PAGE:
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Re: [rdo-list] Multiple tools for deploying and testing TripleO
- From: Raoul Scarazzini <rasca redhat com>
- To: Arie Bregman <abregman redhat com>, rdo-list redhat com
- Subject: Re: [rdo-list] Multiple tools for deploying and testing TripleO
- Date: Mon, 1 Aug 2016 18:39:26 +0200
On 01/08/2016 17:21, Arie Bregman wrote:
> I would like to start a discussion on the overlap between tools we
> have for deploying and testing TripleO (RDO & RHOSP) in CI.
> Several months ago, we worked on one common framework for deploying
> and testing OpenStack (RDO & RHOSP) in CI. I think you can say it
> didn't work out well, which eventually led each group to focus on
> developing other existing/new tools.
> What we have right now for deploying and testing
> === Component CI, Gating ===
> I'll start with the projects we created, I think that's only fair :)
> * Ansible-OVB - Provisioning Tripleo heat stack, using the OVB project.
> * Ansible-RHOSP - Product installation (RHOSP). Branch per release.
> * Octario - Testing using RPMs (pep8, unit, functional, tempest,
> csit) + Patching RPMs with submitted code.
> === Automation, QE ===
> * InfraRed - provision install and test. Pluggable and modular,
> allows you to create your own provisioner, installer and tester.
> As far as I know, the groups is working now on different structure of
> one main project and three sub projects (provision, install and test).
> === RDO ===
> I didn't use RDO tools, so I apologize if I got something wrong:
> * About ~25 micro independent Ansible roles. You can either choose
> to use one of them or several together. They are used for
> provisioning, installing and testing Tripleo.
> * Tripleo-quickstart - uses the micro roles for deploying tripleo
> and test it.
> As I said, I didn't use the tools, so feel free to add more
> information you think is relevant.
> === More? ===
> I hope not. Let us know if are familiar with more tools.
First of all Arie thanks for starting this discussion.
Just as an addition at the moment we(at HA-CI)'re using this  to test
OSP downstream (but it supports upstream). For the rdo-stream we are
using with success quickstart, after developing a specific role to
deploys on barmetal .
I understand what's your point and I agree with it all the line,
unfortunately I don't have answers, but I can share my experience.
The main problem I found was that it was very difficult to find a
starting point for a newbie. I'm talking for myself of course, but for
me it was quicker to deploy the scripts in  (over 8 months ago) than
choose a tool from the table that was suitable for our purpose.
I know that this may sound like a cat that bites his tail, but I think
that without a common entry point it will be always difficult for anyone
to start contributing and collaborate with existing problem.
I mean, if today someone wants to start playing on tripleo/director to
deploy something useful (say, for example, high availability undercloud)
what will be the official suggestion to have a deployed environment?
Does he have to use Octario? But what if he needs provisioning? Does he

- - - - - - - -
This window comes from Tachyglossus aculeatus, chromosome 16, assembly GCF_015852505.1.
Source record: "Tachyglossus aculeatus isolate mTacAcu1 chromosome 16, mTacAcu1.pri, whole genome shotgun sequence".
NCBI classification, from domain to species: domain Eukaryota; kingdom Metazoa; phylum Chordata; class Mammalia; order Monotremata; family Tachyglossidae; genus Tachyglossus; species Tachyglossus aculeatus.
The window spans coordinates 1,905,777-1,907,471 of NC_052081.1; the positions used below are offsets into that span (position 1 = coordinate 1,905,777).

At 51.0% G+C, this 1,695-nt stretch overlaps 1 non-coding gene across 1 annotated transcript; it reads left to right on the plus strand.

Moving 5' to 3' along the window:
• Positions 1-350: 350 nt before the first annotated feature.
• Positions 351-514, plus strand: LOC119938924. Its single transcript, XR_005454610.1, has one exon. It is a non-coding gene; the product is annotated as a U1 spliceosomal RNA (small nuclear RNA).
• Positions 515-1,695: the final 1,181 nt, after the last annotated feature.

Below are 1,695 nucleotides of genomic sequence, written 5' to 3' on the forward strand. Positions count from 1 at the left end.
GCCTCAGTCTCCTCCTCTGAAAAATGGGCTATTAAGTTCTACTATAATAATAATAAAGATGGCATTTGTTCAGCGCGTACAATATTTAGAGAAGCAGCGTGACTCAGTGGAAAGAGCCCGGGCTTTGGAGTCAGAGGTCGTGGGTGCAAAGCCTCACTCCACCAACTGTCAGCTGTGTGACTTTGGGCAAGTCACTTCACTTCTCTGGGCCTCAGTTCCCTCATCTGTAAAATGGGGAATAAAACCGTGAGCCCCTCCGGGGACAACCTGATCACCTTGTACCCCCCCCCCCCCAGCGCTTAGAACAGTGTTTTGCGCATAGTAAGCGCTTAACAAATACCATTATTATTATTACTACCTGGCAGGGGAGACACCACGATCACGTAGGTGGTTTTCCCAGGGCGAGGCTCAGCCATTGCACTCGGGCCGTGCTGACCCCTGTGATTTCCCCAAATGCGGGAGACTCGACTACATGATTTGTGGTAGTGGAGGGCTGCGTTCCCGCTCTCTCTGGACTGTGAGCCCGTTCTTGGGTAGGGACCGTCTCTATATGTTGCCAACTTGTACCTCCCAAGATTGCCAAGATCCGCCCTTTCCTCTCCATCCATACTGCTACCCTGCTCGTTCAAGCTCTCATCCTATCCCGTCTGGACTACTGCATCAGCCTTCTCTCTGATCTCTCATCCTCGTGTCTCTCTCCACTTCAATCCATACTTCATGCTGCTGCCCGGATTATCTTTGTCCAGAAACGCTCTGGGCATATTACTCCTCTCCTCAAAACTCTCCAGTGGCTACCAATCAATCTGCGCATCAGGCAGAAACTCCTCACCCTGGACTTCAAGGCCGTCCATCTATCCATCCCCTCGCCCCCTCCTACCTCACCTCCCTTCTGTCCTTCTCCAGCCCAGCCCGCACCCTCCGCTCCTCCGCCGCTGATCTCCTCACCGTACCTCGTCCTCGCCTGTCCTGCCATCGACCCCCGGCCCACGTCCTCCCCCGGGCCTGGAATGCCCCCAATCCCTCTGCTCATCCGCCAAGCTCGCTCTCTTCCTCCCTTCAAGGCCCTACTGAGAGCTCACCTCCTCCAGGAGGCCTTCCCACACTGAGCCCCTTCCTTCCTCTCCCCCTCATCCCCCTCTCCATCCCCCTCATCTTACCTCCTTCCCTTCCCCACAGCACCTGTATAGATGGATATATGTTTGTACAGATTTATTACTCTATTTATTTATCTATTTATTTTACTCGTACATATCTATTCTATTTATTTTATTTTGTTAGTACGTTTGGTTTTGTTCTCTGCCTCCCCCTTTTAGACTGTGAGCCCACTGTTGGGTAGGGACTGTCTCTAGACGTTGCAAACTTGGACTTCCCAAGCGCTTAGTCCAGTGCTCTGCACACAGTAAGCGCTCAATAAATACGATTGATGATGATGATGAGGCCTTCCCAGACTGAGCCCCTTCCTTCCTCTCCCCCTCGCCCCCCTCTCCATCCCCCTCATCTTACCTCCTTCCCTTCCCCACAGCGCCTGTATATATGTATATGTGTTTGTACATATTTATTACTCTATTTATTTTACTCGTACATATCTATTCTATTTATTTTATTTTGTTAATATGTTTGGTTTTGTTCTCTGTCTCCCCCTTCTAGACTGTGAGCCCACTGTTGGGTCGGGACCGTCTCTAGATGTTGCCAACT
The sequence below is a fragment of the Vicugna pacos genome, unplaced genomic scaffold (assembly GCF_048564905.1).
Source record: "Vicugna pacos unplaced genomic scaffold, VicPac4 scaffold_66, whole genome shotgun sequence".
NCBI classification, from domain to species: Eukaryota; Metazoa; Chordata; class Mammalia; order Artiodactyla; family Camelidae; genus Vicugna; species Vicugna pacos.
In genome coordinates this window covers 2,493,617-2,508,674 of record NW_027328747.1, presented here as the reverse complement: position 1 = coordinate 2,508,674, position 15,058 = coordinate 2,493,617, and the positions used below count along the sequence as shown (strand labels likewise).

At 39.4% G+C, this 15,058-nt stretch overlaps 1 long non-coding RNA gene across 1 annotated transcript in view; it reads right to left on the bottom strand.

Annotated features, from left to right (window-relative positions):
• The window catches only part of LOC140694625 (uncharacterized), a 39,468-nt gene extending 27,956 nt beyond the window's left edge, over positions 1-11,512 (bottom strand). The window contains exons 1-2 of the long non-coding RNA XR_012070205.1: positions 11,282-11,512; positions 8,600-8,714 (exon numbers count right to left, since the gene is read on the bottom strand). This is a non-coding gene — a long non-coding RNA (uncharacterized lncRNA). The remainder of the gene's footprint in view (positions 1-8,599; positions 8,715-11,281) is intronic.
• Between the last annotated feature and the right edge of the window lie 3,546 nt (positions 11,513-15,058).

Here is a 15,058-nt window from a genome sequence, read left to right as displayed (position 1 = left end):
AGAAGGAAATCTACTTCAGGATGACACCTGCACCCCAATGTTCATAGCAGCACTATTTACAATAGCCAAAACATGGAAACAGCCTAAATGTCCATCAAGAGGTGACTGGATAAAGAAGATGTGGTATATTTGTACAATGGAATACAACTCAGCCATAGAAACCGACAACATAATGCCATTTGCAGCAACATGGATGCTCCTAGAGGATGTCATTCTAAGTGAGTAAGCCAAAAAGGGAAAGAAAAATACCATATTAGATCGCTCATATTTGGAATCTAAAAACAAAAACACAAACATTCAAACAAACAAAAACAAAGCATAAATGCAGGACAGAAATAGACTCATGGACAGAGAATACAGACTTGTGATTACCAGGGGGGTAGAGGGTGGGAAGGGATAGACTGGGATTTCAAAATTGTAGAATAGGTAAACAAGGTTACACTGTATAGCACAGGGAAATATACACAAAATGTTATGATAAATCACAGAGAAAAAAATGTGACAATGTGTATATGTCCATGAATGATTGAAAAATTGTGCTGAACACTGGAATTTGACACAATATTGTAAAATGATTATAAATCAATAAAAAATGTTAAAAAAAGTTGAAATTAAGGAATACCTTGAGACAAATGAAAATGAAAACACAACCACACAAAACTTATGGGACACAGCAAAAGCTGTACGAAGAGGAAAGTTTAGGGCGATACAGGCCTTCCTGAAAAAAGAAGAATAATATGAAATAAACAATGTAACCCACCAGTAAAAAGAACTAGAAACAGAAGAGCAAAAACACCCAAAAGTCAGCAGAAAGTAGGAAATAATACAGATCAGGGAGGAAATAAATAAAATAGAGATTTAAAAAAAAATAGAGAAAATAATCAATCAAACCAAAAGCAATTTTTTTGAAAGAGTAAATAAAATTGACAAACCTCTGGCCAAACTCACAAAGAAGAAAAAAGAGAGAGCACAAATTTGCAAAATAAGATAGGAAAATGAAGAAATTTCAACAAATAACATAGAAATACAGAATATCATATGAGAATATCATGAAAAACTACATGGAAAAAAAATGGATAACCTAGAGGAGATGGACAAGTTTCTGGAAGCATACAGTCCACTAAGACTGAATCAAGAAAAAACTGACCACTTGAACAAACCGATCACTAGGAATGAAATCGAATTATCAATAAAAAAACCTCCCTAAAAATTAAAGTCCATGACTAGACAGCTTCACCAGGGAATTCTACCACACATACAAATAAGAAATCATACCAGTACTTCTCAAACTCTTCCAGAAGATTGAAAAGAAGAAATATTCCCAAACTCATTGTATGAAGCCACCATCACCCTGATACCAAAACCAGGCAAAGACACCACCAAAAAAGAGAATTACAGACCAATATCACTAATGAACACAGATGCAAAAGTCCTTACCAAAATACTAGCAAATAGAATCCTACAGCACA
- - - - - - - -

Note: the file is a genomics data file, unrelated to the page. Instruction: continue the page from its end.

have to use quickstart? But then what if he needs to use baremetal?
I don't want to add entropy to the discussion, I'm just saying that
finding something that covers everything is more than complicated at
this point. For sure it does not justify creating new tool for each
need, but in some way it explains it.
Maybe it could be useful having some kind of matrix representing
needs/tools to start from, to be used as a starting point for the
newbies and as way to find common points to see what can be done to
unify the tools.
These are my two cents, sorry for being so long.
rasca redhat com
> So as you can see, there are several projects that eventually overlap
> in many areas. Each group is basically using the same tasks (provision
> resources, build/import overcloud images, run tempest, collect logs,
> Personally, I think it's a waste of resources. For each task there is
> at least two people from different groups who work on exactly the same
> task. The most recent example I can give is OVB. As far as I know,
> both groups are working on implementing it in their set of tools right
> On the other hand, you can always claim: "we already tried to work on
> the same framework, we failed to do it successfully" - right, but
> maybe with better ground rules we can manage it. We would defiantly
> benefit a lot from doing that.
> What's next?
> So first of all, I would like to hear from you if you think that we
> can collaborate once again or is it actually better to keep it as it
> is now.
> If you agree that collaboration here makes sense, maybe you have ideas
> on how we can do it better this time.
> I think that setting up a meeting to discuss the right architecture
> for the project(s) and decide on good review/gating process, would be
> a good start.
> Please let me know what do you think and keep in mind that this is not
> about which tool is better!. As you can see I didn't mention the time
> it takes for each tool to deploy and test, and also not the full
> feature list it supports.
> If possible, we should keep it about collaborating and not choosing
> the best tool. Our solution could be the combination of two or more
> tools eventually (tripleo-red, infra-quickstart? :D )
> "You may say I'm a dreamer, but I'm not the only one. I hope some day
> you'll join us and the infra will be as one" :)
>  https://github.com/redhat-openstack/ansible-ovb
>  https://github.com/redhat-openstack/ansible-rhosp
>  https://github.com/redhat-openstack/octario
>  https://github.com/rhosqeauto/InfraRed
>  https://github.com/redhat-openstack?utf8=%E2%9C%93&query=ansible-role
>  https://github.com/openstack/tripleo-quickstart
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> rdo-list redhat com
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